Representative Nita Lowey

Representing the 17th District of New York

Lowey Calls for Immediate Restrictions on Online Ammo Purchasing and Other Commonsense Restrictions in Wake of Oak Creek and Aurora Shootings

August 9, 2012
Press Release

34 People are Killed Every Day Because of Gun Violence


NEW CITY – Congresswoman Nita Lowey (D-Westchester/Rockland) was joined today by local law enforcement officials to call on Congress to pass the Stop Online Ammunition Sales Act and other measures to protect the American public from senseless gun violence. 


“Assault weapons and high-caliber ammunition should not be available to the general public.  They are not used to protect one’s home and are not used for hunting,” said Lowey. “They are, quite simply, weapons of war designed to kill as many people as possible as quickly as possible.  With the recent tragedies in Aurora and Oak Creek, Congress must take action to prevent gun violence.”


Rockland County District Attorney Thomas Zugibe said, "The practice of purchasing large amounts of ammunition over the Internet is fraught with potential dangers. For one, the buyer has no human interaction with a trained weapons retailer, allowing possible warning signs to go unnoticed. This proposal to ban anonymous bullet purchases on the web will not infringe upon Second Amendment rights, but would simply help ammo dealers spot trouble through photo ID checks and mandated record keeping. Limiting online ammunition sales will keep our communities safer."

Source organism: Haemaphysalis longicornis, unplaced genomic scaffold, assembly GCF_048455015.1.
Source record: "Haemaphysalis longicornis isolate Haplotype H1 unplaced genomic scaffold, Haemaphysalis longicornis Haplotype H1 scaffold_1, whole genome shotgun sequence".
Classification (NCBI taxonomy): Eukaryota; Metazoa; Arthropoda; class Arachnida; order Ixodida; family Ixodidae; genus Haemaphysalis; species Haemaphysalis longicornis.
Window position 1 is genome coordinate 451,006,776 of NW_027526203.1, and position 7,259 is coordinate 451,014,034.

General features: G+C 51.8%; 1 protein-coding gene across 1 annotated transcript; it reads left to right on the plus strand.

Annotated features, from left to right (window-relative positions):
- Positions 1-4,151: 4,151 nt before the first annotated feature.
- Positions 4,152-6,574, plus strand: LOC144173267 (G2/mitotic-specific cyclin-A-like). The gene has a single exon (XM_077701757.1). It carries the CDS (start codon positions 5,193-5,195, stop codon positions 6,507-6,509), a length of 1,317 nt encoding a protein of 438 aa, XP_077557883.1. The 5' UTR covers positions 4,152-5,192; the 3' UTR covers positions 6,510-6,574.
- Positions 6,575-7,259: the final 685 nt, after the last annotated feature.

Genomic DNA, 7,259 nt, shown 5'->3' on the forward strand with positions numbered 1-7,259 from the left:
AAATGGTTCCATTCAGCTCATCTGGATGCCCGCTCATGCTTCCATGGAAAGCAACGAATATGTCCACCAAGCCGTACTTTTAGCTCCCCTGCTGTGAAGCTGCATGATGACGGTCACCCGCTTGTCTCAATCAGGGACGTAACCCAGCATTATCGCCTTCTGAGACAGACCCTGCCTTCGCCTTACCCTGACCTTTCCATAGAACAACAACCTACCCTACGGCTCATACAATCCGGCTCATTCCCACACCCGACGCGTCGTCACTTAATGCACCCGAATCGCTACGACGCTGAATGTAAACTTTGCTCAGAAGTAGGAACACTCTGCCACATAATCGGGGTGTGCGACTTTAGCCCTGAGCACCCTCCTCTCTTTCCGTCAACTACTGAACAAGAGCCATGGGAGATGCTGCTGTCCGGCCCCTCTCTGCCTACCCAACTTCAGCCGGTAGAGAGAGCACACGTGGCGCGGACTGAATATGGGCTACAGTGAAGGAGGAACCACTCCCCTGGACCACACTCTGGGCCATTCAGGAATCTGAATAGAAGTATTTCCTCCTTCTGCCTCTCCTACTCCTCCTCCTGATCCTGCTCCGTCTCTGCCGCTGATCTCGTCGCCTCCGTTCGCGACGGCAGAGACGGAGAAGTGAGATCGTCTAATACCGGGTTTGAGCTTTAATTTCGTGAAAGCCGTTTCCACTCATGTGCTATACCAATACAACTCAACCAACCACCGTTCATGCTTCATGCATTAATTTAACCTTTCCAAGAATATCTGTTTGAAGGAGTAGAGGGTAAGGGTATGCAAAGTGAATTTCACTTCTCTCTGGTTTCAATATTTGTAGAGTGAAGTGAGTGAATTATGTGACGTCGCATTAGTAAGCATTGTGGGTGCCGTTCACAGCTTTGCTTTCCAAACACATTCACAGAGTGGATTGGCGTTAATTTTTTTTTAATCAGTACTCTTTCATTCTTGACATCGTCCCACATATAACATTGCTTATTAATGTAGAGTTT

New Yorkers Against Gun Violence Executive Director Jackie Hilly said, “Our nation has been shocked by two horrific massacres in as many weeks with 70 people shot in Aurora and 7 more in Oak Creek, Wisconsin. We can and must do more to prevent this senseless violence in the future. The Stop Online Ammunition Sales Act is an important step to make our communities safer. We need leadership in preventing deaths and not just condolences. Congress must act to adopt this common sense legislation now and show commitment to saving American lives.”


The Stop Online Ammunition Sales Act would ensure that ammunition dealers responsibly distribute their products.  Ammunition would have to be purchased in person so that a proper inspection could be conducted.  Additionally, the bill would require dealers to alert the authorities to the sale of more than 1,000 rounds within five days in order to help law enforcement monitor potential threats. 


Lowey is an advocate of a number of other measures aimed at reducing the number of casualties that are a by-product of gun violence. She has supported legislation that would prohibit ammunition colloquially referred to as “cop-killer bullets;” close loopholes that allow people to avoid background checks when attaining weapons; and improve digital records of gun transactions.


“It should not take another tragedy for us as a society to evaluate our laws and debate the merits of commonsense gun policies,” continued Lowey.  “An average of 34 people per day is killed due to preventable gun violence.  After Columbine, Virginia Tech, Tucson, Aurora and now Oak Creek, we cannot wait until the next tragedy to act.”